Pfc. Bradley Manning is suspected of providing government documents published by the WikiLeaks website. (Army via AP)
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WASHINGTON The intelligence analyst suspected of illegally passing government secrets to the WikiLeaks website has been found competent to stand trial, the Army said Friday.
Army spokesman Gary Tallman says a panel of experts completed its medical and mental evaluation of Pfc. Bradley Manning on April 22, and informed Army officials Friday of the conclusion.
Tallman says no date has been set yet for the initial court hearing, and added that the evaluation board's findings "have no bearing on the guilt, innocence, or any potential defenses of the accused."
Manning's case is under the jurisdiction of the Army's Military District of Washington.
The Army private is suspected of obtaining hundreds of thousands of classified and sensitive documents while serving in Iraq and providing them to the website. He faces about two dozen charges, including aiding the enemy. That charge can bring the death penalty or life in prison.
Manning was transferred from a Marine Corps brig in Quantico, Va., last week to a new facility at Fort Leavenworth prison in Kansas.
He passed the lengthy physical and psychiatric evaluation given to new inmates there and received final clearance Thursday to live alongside other inmates, according to the facility's commander Lt. Col. Dawn Hilton.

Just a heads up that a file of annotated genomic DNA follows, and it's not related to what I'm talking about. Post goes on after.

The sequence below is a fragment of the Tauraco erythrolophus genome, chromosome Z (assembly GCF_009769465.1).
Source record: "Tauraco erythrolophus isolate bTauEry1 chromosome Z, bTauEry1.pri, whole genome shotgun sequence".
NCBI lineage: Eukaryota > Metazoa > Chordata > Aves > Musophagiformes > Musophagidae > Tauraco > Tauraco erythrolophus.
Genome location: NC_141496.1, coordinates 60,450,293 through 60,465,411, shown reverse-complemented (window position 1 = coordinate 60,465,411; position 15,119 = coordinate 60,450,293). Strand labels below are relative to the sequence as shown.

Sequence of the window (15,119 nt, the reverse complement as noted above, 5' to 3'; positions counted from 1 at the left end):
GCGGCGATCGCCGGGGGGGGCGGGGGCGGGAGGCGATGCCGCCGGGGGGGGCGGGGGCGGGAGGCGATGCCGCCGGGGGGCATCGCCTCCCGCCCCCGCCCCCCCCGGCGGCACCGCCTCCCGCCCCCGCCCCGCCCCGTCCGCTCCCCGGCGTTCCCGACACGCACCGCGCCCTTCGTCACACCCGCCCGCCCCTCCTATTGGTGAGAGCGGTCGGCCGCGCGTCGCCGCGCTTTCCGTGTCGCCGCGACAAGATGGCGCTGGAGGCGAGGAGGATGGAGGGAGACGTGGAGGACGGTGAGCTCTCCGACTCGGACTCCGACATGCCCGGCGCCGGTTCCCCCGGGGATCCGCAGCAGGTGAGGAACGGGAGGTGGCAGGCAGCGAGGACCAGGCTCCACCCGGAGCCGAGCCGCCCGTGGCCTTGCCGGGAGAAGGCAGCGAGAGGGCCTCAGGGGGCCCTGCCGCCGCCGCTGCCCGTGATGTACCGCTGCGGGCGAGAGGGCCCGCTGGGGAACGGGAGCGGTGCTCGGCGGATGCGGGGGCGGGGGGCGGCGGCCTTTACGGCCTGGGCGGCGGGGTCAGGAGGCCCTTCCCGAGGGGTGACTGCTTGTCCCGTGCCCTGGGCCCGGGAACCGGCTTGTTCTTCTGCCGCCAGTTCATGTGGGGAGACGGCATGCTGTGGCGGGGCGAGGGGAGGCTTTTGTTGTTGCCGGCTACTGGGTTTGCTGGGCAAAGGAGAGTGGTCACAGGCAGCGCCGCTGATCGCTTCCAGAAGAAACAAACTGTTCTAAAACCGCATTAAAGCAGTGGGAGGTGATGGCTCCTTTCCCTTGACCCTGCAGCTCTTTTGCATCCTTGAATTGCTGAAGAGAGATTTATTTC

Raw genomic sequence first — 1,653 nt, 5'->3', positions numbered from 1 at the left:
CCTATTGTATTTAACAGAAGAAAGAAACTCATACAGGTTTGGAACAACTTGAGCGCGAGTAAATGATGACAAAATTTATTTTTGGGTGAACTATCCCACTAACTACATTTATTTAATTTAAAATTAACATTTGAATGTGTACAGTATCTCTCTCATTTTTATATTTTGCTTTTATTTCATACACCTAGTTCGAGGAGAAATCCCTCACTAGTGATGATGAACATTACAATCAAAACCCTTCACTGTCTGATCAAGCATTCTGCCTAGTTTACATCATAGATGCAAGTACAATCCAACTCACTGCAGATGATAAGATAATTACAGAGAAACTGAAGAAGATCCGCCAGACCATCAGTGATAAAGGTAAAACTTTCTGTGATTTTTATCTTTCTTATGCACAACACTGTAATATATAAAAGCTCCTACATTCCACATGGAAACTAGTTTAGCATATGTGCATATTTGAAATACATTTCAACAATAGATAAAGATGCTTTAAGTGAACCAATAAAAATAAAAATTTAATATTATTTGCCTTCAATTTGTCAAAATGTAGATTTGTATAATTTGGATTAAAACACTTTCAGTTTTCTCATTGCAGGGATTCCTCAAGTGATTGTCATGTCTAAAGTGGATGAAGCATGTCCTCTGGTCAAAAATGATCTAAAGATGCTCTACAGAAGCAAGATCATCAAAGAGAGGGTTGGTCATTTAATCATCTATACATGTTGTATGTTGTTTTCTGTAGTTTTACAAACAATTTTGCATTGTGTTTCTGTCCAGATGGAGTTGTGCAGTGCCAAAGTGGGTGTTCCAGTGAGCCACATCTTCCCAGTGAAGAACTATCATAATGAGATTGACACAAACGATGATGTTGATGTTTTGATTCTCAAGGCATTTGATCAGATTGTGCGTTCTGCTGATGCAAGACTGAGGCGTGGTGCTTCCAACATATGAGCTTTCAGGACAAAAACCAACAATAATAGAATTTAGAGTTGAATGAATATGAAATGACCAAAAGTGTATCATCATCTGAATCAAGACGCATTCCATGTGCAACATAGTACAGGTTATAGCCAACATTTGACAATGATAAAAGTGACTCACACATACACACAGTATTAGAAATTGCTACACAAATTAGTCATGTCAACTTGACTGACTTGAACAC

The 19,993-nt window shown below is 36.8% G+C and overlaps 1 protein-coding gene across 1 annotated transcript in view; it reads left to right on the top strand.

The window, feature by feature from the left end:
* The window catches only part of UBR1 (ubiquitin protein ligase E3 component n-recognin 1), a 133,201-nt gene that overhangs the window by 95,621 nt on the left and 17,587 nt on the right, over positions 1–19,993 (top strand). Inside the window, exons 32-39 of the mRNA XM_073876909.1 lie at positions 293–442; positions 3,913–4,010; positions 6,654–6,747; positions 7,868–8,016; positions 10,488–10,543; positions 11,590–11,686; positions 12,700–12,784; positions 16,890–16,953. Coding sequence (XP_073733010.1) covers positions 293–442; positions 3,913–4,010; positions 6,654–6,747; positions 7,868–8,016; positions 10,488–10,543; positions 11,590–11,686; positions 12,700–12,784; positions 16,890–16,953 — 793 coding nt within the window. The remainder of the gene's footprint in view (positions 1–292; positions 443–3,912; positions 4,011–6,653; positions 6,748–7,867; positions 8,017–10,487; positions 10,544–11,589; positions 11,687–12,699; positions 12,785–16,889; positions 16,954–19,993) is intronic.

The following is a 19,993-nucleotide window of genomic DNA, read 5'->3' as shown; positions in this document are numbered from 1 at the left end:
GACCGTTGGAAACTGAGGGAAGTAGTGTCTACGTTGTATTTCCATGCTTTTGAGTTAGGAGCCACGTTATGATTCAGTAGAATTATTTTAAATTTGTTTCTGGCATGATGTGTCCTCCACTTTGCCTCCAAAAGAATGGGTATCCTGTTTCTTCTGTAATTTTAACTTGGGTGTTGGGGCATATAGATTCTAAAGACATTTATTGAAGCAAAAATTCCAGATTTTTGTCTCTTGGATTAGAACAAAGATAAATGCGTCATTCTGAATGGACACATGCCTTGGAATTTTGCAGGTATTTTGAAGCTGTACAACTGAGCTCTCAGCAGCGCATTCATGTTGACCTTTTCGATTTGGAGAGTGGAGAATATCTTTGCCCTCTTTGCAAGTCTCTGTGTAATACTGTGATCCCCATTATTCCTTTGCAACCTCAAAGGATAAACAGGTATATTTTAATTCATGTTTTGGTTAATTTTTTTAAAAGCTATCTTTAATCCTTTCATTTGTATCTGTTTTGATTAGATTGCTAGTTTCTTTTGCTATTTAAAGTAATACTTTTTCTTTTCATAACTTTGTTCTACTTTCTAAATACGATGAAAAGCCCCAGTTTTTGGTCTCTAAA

He had been held at Quantico for the eight months after his arrest, and the conditions of his incarceration triggered protests and international inquiries.
At Quantico, Manning had to surrender his clothes at night and was required to wear a military-issued, suicide-prevention smock. Manning's attorney and supporters said that was unnecessary and argued his living conditions, including his isolation from other inmates, were inhumane.
Pentagon officials consistently said he was being held under appropriate conditions given the seriousness of the charges against him.
But they acknowledged that Quantico was not designed to hold pre-trial detainees for long periods of time.
Associated Press National Security Correspondent Robert Burns contributed to this report.